Another problem with email systems is the attachments used within the email systems. Most internet users and business services commonly attach files to emails, or create very large HTML messages. The attachments may result in email sizes that are orders of magnitude larger than a text email message. Email technology was originally intended only for short text messages. Attachments were not originally intended in the design of email systems and cause the problems because email servers have a low byte size limit compared to the file sizes that people today consider normal to communicate, each email server has different limitations on email and attachment sizes, and users' email boxes (POP) have limited storage capacity that can be exceeded by incoming messages.
As a result, emails may be bounced back to senders. In addition, the senders may not know whether a message is receivable at a destination email address before the email is actually sent making email unreliable for sending attachments. Some of the problems experienced by email users due to mailbox sizes and similar email limitations, include: unpredictable time to retrieve emails on slow connections, email bounces back (both at receiving and sending server), cluttered email client files that become corrupted, and replication of files between the PC file system and the email system. Furthermore, there are problems experienced by ISPs and corporations handling emails such as mail servers processing large emails that the users may not read, large emails bounce back and double file transfer costs, and missed communications occur and cause inefficiency and potential lost business.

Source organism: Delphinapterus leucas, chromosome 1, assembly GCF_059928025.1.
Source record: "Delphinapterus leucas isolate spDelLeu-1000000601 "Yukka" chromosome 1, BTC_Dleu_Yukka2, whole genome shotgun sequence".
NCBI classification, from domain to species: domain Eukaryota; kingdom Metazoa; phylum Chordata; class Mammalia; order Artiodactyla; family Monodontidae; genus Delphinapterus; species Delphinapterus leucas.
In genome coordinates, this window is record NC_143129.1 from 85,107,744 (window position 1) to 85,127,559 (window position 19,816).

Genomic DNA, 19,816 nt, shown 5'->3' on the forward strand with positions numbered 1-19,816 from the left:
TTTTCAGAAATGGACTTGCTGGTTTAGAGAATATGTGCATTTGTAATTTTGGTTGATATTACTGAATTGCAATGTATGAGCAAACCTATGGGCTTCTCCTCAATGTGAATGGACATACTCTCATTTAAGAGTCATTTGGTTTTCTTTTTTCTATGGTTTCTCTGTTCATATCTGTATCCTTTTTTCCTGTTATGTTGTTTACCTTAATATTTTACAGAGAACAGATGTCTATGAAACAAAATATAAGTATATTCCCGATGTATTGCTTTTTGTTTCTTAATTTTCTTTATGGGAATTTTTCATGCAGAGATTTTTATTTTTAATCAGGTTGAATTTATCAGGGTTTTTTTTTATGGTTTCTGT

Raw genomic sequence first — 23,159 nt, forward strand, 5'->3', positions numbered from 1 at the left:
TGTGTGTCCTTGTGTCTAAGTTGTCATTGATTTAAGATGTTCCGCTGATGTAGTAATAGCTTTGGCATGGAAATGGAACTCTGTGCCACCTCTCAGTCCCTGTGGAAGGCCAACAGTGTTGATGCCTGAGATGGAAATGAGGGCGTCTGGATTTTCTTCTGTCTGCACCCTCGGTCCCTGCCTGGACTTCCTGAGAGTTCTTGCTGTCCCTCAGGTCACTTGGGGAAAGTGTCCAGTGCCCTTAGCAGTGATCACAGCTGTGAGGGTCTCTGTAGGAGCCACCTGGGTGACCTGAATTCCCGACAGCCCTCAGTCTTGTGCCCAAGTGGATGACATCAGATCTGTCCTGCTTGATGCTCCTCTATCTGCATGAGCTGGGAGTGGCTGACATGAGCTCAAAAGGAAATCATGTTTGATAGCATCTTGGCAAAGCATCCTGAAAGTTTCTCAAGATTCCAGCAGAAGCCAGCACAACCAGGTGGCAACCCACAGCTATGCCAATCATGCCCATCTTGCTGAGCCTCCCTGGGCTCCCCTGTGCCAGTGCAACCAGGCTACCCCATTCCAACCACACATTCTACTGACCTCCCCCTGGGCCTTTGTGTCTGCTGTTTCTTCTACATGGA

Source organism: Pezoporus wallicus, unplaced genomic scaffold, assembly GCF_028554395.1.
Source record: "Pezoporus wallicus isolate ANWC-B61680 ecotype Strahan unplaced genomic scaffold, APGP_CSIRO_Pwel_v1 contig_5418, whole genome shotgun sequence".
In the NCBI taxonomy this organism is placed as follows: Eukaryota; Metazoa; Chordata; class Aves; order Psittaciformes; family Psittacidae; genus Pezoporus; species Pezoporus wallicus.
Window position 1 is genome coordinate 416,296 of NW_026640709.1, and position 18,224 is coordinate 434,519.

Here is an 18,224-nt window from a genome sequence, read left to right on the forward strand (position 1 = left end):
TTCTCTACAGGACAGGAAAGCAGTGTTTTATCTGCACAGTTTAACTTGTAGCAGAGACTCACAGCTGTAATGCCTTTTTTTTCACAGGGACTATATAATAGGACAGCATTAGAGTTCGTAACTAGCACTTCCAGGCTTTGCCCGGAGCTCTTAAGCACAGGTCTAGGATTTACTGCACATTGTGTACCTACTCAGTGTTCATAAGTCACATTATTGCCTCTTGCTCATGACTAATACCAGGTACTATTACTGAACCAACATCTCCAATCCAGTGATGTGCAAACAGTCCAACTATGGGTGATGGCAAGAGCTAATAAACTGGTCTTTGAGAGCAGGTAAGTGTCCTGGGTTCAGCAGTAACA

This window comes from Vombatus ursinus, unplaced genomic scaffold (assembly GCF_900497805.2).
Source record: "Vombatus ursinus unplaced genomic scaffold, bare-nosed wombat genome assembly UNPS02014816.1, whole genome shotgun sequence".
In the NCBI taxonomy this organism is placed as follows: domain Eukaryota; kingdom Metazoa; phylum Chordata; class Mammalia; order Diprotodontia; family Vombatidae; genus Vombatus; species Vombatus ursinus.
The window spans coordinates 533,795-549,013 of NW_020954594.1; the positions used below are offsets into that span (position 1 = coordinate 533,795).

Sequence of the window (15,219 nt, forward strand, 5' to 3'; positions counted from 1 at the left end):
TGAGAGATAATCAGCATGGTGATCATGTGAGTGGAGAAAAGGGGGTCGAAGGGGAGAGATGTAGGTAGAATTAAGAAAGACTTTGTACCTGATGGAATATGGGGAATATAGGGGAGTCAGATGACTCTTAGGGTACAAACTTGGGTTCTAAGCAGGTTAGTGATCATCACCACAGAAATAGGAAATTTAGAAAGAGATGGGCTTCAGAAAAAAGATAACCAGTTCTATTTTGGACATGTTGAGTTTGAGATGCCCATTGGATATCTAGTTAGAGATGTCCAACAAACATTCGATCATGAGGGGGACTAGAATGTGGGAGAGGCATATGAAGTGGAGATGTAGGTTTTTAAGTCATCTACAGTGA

File transfers of information across the web also include a number of problems. Some of the problems relate to web file uploading, links, and permissions. The web is an ideal place to post information, whether in the form or web pages or files. However, it continues to be very difficult to use personal web sites to do simple things like publishing information, notifying desired recipients, and providing them with web links.
While accessing attachments from a web site may be relatively easy, the process to setup restricted access on a personal web space is cumbersome and complicated, and beyond the ability of most users. First, the user must control the web space from which the attachments are downloadable. Second, the user must often do the following: manually upload the file to a web space, identify the correct URL for the file, copy the URL for the file into an email, set up a restricted web directory (.htaccess), place the files to be transferred in the web directory, create a password, and provide the password to the recipient. In addition, users do not have an easy way to upload files that are restricted to a user determined list of people. Portal accounts enable users to create directories to be shared with a list of other people. However, the restricted file sharing is done by directory of files and groups of people. The recipients generally need to have or create an account on that service (for instance, Yahoo Briefcase). Therefore, users who want to determine a limited list of people that can access a file on the web need to: make sure that the intended people have an account on the storage system, set up the list as a group of account IDs, set up a directory accessible to the group, and place a file in such directory. All of this is enormously cumbersome and limitative, and hinders people from sharing files. In other words, it is hard for an expert user to set file permissions for a selected list of people, and virtually impossible for the layman user.